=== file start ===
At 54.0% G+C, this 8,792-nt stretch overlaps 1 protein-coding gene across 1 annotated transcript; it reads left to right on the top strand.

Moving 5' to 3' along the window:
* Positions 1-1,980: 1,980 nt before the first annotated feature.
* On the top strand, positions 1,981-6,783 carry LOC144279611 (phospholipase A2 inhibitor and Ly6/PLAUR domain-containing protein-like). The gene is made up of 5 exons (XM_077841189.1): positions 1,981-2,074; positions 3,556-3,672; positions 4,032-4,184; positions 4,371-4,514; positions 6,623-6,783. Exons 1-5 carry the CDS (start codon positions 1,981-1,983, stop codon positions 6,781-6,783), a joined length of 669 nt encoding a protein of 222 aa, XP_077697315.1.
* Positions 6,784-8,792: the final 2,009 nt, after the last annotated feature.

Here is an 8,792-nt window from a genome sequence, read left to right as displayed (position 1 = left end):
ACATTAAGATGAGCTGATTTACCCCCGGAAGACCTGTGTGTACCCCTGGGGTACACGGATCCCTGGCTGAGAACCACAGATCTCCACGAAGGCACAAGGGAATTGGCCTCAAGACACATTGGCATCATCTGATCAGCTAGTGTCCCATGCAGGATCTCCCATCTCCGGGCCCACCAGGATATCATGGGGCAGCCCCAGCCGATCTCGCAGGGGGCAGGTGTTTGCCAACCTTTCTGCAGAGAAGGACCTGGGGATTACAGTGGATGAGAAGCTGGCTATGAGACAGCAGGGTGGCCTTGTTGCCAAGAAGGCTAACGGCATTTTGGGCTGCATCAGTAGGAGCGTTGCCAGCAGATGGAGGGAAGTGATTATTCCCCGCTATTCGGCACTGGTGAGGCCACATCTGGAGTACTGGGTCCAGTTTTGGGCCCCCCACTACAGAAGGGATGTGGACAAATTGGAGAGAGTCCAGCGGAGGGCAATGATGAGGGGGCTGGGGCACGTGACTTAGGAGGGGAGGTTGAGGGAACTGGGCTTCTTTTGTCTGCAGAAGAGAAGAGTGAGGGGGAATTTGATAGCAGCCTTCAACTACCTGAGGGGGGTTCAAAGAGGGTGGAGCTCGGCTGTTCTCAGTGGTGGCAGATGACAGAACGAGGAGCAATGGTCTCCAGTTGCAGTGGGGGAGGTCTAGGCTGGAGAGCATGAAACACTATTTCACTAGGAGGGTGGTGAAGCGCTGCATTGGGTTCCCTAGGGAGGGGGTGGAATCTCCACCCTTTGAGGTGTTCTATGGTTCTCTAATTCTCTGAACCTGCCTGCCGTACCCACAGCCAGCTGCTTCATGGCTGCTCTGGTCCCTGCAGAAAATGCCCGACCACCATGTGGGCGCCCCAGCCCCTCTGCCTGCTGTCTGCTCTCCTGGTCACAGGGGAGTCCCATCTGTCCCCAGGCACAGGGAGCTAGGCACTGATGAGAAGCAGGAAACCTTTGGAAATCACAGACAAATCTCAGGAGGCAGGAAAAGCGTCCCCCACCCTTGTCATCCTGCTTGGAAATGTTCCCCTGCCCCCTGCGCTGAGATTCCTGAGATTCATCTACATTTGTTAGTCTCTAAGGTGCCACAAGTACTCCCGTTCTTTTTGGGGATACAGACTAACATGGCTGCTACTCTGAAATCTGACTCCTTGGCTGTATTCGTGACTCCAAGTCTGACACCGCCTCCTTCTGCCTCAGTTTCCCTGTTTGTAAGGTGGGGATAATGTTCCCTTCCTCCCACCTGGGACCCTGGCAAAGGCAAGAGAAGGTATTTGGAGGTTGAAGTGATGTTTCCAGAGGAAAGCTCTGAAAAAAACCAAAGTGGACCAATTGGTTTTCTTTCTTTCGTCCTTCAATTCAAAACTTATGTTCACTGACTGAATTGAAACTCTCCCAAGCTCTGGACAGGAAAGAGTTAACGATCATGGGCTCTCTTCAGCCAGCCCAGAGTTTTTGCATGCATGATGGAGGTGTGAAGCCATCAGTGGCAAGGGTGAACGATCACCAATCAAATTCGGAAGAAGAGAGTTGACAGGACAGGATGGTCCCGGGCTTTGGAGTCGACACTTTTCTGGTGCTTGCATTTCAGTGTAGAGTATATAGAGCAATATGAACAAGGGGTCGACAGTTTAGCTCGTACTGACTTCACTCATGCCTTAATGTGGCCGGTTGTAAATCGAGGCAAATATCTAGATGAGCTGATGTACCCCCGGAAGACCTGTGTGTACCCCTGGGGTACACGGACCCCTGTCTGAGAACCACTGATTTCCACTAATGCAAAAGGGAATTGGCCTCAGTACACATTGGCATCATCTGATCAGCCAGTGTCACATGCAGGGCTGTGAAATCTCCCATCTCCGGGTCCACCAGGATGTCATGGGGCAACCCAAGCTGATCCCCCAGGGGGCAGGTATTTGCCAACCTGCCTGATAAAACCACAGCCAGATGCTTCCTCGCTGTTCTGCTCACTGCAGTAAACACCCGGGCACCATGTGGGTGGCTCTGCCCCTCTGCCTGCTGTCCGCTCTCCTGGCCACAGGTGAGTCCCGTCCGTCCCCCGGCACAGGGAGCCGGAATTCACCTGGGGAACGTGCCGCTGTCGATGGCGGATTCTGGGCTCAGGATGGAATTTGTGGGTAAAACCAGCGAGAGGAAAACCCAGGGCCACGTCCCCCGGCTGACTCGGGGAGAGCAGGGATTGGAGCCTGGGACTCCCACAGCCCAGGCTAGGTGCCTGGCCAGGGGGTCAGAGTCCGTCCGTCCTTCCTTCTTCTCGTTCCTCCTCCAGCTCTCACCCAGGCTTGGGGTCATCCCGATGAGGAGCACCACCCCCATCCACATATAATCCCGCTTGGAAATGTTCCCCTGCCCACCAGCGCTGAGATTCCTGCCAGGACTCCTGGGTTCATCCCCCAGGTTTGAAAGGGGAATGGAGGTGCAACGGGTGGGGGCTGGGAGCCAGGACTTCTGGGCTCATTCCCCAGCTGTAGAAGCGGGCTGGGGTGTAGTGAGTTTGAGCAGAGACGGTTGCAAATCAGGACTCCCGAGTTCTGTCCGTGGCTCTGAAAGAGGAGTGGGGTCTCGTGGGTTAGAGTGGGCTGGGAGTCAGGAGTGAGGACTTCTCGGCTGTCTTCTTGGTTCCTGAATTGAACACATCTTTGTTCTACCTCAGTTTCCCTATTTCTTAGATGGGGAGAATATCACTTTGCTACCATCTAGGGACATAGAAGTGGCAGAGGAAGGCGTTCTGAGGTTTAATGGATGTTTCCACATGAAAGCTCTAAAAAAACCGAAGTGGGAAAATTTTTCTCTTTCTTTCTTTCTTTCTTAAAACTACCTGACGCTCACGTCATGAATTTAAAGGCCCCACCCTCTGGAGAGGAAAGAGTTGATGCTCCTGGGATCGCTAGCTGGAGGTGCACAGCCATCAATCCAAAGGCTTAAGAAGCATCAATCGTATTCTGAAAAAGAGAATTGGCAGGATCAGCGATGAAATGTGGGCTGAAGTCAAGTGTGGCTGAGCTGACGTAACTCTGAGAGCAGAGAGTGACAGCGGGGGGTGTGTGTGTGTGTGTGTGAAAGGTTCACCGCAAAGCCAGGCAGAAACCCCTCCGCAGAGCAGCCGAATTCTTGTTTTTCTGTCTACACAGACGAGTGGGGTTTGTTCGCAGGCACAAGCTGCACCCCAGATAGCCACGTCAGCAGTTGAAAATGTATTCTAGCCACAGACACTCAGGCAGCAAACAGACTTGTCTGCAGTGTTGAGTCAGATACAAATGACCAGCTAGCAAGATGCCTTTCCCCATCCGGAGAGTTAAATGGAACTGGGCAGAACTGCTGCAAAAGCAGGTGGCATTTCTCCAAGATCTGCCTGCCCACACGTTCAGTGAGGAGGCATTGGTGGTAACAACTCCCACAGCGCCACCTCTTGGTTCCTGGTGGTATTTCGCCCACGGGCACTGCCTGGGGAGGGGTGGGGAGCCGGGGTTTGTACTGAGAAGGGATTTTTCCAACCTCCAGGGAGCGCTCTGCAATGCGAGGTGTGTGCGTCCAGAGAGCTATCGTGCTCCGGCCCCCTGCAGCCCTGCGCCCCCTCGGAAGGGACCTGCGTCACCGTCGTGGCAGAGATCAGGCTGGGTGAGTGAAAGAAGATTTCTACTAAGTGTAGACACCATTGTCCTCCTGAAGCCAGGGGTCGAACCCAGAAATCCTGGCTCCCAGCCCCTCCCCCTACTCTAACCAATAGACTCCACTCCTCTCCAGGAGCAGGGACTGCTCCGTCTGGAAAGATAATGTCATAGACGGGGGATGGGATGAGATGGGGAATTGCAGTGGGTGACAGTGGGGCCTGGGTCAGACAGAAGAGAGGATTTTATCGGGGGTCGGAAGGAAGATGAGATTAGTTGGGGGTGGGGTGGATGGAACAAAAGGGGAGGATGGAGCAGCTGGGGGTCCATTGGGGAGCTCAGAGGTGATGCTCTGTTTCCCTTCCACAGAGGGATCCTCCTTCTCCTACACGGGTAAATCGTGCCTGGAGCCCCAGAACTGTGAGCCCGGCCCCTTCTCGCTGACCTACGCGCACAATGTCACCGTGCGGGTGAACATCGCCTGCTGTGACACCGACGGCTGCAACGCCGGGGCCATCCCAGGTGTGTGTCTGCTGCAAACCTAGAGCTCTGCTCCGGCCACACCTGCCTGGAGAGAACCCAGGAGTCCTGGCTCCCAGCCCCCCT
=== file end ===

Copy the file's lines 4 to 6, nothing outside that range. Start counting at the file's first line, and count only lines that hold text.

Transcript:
* On the top strand, positions 1,981-6,783 carry LOC144279611 (phospholipase A2 inhibitor and Ly6/PLAUR domain-containing protein-like). The gene is made up of 5 exons (XM_077841189.1): positions 1,981-2,074; positions 3,556-3,672; positions 4,032-4,184; positions 4,371-4,514; positions 6,623-6,783. Exons 1-5 carry the CDS (start codon positions 1,981-1,983, stop codon positions 6,781-6,783), a joined length of 669 nt encoding a protein of 222 aa, XP_077697315.1.
* Positions 6,784-8,792: the final 2,009 nt, after the last annotated feature.

Here is an 8,792-nt window from a genome sequence, read left to right as displayed (position 1 = left end):